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Fallen soldiers remembered on LI on National Wreaths Across America Day

As part of the annual National Wreaths Across America

As part of the annual National Wreaths Across America Day, Long Islanders gathered at Long Island National Cemetery in Pinelawn on Saturday to place wreaths on the graves of veterans, mostly on the sites of people they didn't know. Credit: Newsday / Steve Pfost

Mike Carroll walked through the snow at Long Island National Cemetery on Saturday and laid an evergreen holiday wreath against the gravestone of a man who died during World War I.

"Leo Hogan, merry Christmas," Carroll, of Greenlawn, said to a veteran who is a stranger to him but also represents all those who served their country.

On Long Island and across the nation Saturday, people took time to honor veterans as part of the annual National Wreaths Across America Day.

Carroll, 78, did so as part of a group of 10 from the Jaguar Drivers Club of Long Island, of which he is president. Boy Scouts, Girl Scouts and Cub Scouts were among others who laid wreaths festooned with red ribbons throughout the sprawling national cemetery in Pinelawn, mostly on graves of people they didn’t know.

About 10 miles to the north, more than 40 people gathered at the Old Burying Ground in Huntington to pay their respects to some of the country’s first veterans, said Sarah O’Connor, regent of the Ketewemoke chapter of the National Society of the Daughters of the American Revolution, which helped organize the wreath-laying there. Most were born British subjects but died American during or after the Revolutionary War, she said.

"They’re the men and women who achieved American independence," she said. "Without them, we would have no veterans to honor. They would have all been British subjects. It’s because of them we have country."

With COVID-19, this year’s Wreaths Across America was different. Participants in the Long Island National Cemetery event first arrived in their cars at the parking lot of the nearby Adventureland, where volunteers loaded boxes of wreaths directly into trunks, to avoid contact. Masks and gloves were required.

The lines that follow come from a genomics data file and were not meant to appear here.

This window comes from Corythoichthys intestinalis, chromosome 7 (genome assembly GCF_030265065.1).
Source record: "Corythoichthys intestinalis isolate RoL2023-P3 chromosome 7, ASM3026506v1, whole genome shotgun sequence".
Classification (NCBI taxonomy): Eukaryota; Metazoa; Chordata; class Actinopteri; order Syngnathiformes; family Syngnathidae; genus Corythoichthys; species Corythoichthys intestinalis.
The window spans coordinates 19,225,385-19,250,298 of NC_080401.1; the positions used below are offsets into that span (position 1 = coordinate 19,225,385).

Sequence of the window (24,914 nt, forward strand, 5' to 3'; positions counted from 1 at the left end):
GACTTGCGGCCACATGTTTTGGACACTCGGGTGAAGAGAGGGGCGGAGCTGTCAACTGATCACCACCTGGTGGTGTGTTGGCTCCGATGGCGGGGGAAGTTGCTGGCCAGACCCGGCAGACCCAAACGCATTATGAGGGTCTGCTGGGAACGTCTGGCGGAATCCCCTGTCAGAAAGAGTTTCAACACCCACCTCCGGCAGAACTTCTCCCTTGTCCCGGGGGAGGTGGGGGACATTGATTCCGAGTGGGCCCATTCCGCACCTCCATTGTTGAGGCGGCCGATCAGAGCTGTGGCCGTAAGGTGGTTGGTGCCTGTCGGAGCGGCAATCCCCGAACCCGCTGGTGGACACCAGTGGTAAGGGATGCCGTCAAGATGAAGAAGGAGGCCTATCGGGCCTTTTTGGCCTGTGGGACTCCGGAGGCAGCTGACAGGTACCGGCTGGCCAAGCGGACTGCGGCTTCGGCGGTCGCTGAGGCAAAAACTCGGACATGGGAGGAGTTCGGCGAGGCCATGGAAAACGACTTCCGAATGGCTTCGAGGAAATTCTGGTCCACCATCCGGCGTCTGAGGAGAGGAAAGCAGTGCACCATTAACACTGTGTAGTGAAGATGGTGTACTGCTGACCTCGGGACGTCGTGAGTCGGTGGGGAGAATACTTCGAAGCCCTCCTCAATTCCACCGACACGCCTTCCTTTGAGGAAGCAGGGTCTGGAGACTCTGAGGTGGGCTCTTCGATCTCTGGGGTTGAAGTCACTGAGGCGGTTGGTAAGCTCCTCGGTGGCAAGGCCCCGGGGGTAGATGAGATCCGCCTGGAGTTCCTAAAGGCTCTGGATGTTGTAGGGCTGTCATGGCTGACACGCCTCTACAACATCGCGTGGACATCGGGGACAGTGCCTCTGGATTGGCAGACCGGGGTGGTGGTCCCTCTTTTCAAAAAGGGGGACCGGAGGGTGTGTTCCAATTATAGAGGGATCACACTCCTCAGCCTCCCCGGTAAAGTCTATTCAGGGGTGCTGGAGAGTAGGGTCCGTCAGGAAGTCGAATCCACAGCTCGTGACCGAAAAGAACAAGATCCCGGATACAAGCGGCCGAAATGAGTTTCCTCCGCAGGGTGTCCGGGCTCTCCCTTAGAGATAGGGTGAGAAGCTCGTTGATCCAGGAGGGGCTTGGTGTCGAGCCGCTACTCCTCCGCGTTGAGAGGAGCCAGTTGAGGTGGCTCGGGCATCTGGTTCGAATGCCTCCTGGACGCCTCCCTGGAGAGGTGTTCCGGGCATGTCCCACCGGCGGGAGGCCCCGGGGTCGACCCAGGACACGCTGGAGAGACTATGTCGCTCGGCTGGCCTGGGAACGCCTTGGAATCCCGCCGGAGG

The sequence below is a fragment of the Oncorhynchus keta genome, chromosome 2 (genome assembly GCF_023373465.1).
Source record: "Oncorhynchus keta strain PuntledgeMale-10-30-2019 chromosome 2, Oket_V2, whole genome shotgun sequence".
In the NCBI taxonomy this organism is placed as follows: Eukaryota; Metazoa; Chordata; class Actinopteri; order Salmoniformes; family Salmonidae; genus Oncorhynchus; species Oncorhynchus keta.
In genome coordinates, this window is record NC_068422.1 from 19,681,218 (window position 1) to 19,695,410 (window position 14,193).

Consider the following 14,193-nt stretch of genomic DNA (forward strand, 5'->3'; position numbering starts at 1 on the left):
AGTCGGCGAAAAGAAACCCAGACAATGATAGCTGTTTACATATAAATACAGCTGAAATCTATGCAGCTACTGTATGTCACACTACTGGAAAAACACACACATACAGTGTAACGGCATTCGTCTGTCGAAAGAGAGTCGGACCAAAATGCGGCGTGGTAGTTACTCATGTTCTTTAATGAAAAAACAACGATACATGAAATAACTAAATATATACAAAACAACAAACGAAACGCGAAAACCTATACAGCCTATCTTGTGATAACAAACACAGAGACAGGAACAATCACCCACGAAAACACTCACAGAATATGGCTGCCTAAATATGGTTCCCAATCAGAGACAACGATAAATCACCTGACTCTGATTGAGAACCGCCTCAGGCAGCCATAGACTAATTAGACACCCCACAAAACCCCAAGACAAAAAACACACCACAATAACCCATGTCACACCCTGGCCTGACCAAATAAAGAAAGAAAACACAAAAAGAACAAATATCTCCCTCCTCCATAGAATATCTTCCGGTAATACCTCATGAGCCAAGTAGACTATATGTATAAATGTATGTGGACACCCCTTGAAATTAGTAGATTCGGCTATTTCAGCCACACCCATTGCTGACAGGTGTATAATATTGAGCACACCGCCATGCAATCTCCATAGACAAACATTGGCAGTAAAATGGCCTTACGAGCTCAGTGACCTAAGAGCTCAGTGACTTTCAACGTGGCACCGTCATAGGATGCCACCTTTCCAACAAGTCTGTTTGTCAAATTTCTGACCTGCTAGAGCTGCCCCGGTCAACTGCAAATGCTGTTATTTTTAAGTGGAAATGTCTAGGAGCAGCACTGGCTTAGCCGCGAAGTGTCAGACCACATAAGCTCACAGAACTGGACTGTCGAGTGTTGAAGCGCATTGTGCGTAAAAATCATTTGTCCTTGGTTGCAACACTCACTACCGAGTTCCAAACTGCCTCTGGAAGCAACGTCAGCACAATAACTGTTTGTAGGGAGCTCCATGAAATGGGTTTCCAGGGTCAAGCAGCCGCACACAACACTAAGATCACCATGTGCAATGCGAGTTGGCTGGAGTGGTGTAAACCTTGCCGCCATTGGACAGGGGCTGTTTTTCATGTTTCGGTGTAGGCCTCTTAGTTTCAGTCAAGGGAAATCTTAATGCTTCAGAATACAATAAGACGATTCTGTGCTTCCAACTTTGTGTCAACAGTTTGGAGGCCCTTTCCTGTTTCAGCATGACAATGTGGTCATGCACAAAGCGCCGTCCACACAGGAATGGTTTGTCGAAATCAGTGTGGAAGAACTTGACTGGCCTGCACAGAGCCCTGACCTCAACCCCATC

Earlier this year, the pandemic led the U.S. Department of Veterans Affairs to cancel the traditional Memorial Day placing of U.S. flags at the cemetery and at Suffolk County’s Calverton National Cemetery.

Ivan Scarborough, 74, of Garden City, who has participated in previous Memorial Day flag-placings, said he was thinking often Saturday of soldiers he served with in Vietnam who didn’t make it home alive.

"I kept remembering what my fallen comrades and I went through," he said.

Maryann Dellinger of East Northport first laid wreaths at strangers’ graves before doing so at the grave sites of her father and a cousin. The cousin’s parents are dead and his siblings live in Las Vegas and couldn’t place the wreaths themselves, she said.

It’s important to honor "all of the veterans who have given their lives for us," she said. "Not only on Veterans Day and Memorial Day should we honor them. We should honor them all the time, especially during the holidays. The holidays magnify the emptiness when you lose someone."

As hundreds were laying wreaths around the cemetery, Bob Chavanne of Merrick arrived with his cornet to play taps, which provided a somber musical accompaniment.

"It’s so important to never forget the sacrifices," he said afterward. " ... They're the true heroes in my heart and soul in our country. And I wouldn’t be standing here if it wasn’t for our great veterans."

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